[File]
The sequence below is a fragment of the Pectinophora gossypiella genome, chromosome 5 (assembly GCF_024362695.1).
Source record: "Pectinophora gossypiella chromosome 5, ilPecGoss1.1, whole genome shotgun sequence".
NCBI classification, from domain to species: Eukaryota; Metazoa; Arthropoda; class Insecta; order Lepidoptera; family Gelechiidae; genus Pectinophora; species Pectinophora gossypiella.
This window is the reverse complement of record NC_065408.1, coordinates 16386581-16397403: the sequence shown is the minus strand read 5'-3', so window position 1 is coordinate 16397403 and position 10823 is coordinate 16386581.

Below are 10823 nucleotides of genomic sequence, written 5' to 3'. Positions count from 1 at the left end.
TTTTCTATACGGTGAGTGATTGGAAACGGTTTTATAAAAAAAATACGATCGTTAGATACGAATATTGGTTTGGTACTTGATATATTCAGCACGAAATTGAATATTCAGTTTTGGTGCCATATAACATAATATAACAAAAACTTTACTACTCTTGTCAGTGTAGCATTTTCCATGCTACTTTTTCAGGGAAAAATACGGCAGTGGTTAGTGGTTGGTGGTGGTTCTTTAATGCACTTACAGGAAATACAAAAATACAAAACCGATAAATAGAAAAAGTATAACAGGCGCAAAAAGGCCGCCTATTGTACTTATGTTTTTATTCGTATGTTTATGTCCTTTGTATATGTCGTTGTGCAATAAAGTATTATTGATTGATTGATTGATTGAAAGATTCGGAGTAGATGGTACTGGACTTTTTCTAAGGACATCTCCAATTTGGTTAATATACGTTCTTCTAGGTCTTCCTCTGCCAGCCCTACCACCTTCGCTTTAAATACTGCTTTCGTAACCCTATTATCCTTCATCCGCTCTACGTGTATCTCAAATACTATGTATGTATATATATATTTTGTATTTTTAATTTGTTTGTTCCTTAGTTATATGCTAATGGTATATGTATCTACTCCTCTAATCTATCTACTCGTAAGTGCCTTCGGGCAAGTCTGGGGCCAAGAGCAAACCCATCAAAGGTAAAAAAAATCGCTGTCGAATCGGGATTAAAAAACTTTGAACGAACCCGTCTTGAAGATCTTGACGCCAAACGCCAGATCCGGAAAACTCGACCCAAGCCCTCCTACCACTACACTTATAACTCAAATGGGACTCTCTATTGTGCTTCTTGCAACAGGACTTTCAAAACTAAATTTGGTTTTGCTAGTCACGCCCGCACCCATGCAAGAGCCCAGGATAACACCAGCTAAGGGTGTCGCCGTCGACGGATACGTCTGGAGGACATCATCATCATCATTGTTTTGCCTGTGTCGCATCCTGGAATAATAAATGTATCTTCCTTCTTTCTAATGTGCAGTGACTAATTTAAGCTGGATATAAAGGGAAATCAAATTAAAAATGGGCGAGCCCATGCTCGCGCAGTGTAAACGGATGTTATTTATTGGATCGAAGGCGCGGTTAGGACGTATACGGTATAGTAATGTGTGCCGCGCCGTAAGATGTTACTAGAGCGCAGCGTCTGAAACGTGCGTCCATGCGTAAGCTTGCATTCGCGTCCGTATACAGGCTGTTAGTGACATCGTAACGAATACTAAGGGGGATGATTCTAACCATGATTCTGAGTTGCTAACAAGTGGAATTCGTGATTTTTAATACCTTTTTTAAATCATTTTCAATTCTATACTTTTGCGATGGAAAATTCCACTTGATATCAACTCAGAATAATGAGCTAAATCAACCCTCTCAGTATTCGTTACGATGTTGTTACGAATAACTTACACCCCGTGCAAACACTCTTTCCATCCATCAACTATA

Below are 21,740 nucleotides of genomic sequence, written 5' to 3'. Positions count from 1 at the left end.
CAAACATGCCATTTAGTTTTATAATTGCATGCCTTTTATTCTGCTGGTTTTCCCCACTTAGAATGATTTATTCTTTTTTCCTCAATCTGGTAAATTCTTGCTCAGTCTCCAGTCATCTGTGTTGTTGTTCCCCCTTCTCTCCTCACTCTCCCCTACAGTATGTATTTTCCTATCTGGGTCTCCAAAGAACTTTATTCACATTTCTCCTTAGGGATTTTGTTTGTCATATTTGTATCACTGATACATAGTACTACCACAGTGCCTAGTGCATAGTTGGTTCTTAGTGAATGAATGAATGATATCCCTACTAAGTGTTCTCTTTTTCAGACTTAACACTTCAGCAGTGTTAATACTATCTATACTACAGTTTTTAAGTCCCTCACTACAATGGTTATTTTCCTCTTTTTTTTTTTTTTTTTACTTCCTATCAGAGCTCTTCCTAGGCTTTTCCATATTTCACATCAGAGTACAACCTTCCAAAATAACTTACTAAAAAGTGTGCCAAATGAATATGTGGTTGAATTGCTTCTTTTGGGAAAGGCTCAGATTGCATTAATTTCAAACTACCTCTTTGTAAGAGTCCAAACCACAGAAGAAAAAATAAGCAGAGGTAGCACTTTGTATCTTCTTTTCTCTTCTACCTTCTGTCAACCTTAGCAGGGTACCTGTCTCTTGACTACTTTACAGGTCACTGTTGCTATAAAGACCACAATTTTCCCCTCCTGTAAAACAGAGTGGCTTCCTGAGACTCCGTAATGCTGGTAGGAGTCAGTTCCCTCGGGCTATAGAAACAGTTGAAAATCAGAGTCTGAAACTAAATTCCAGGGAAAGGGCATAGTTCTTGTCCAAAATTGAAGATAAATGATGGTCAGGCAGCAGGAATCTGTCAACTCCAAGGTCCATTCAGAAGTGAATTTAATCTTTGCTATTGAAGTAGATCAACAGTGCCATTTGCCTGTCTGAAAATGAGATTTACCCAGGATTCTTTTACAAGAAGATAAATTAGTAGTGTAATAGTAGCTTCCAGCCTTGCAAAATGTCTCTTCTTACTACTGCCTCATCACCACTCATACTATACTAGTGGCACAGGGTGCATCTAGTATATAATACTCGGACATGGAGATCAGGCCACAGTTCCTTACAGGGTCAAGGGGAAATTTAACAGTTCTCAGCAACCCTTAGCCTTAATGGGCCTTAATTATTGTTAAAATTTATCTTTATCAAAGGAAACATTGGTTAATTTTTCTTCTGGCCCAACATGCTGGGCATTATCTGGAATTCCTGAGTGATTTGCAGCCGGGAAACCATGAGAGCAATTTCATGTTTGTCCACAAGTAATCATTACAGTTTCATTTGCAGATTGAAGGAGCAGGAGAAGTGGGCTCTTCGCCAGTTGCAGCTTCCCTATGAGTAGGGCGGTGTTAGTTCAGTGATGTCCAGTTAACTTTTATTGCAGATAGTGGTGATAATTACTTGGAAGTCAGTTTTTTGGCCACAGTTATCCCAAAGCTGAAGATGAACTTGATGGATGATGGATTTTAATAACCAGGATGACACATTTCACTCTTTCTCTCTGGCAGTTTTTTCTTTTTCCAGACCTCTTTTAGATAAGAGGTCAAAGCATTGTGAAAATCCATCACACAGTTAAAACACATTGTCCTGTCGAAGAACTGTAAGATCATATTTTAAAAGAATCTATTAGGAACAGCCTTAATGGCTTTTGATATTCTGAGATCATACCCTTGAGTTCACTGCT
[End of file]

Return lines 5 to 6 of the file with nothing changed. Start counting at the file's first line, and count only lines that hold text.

Below are 10823 nucleotides of genomic sequence, written 5' to 3'. Positions count from 1 at the left end.
TTTTCTATACGGTGAGTGATTGGAAACGGTTTTATAAAAAAAATACGATCGTTAGATACGAATATTGGTTTGGTACTTGATATATTCAGCACGAAATTGAATATTCAGTTTTGGTGCCATATAACATAATATAACAAAAACTTTACTACTCTTGTCAGTGTAGCATTTTCCATGCTACTTTTTCAGGGAAAAATACGGCAGTGGTTAGTGGTTGGTGGTGGTTCTTTAATGCACTTACAGGAAATACAAAAATACAAAACCGATAAATAGAAAAAGTATAACAGGCGCAAAAAGGCCGCCTATTGTACTTATGTTTTTATTCGTATGTTTATGTCCTTTGTATATGTCGTTGTGCAATAAAGTATTATTGATTGATTGATTGATTGAAAGATTCGGAGTAGATGGTACTGGACTTTTTCTAAGGACATCTCCAATTTGGTTAATATACGTTCTTCTAGGTCTTCCTCTGCCAGCCCTACCACCTTCGCTTTAAATACTGCTTTCGTAACCCTATTATCCTTCATCCGCTCTACGTGTATCTCAAATACTATGTATGTATATATATATTTTGTATTTTTAATTTGTTTGTTCCTTAGTTATATGCTAATGGTATATGTATCTACTCCTCTAATCTATCTACTCGTAAGTGCCTTCGGGCAAGTCTGGGGCCAAGAGCAAACCCATCAAAGGTAAAAAAAATCGCTGTCGAATCGGGATTAAAAAACTTTGAACGAACCCGTCTTGAAGATCTTGACGCCAAACGCCAGATCCGGAAAACTCGACCCAAGCCCTCCTACCACTACACTTATAACTCAAATGGGACTCTCTATTGTGCTTCTTGCAACAGGACTTTCAAAACTAAATTTGGTTTTGCTAGTCACGCCCGCACCCATGCAAGAGCCCAGGATAACACCAGCTAAGGGTGTCGCCGTCGACGGATACGTCTGGAGGACATCATCATCATCATTGTTTTGCCTGTGTCGCATCCTGGAATAATAAATGTATCTTCCTTCTTTCTAATGTGCAGTGACTAATTTAAGCTGGATATAAAGGGAAATCAAATTAAAAATGGGCGAGCCCATGCTCGCGCAGTGTAAACGGATGTTATTTATTGGATCGAAGGCGCGGTTAGGACGTATACGGTATAGTAATGTGTGCCGCGCCGTAAGATGTTACTAGAGCGCAGCGTCTGAAACGTGCGTCCATGCGTAAGCTTGCATTCGCGTCCGTATACAGGCTGTTAGTGACATCGTAACGAATACTAAGGGGGATGATTCTAACCATGATTCTGAGTTGCTAACAAGTGGAATTCGTGATTTTTAATACCTTTTTTAAATCATTTTCAATTCTATACTTTTGCGATGGAAAATTCCACTTGATATCAACTCAGAATAATGAGCTAAATCAACCCTCTCAGTATTCGTTACGATGTTGTTACGAATAACTTACACCCCGTGCAAACACTCTTTCCATCCATCAACTATA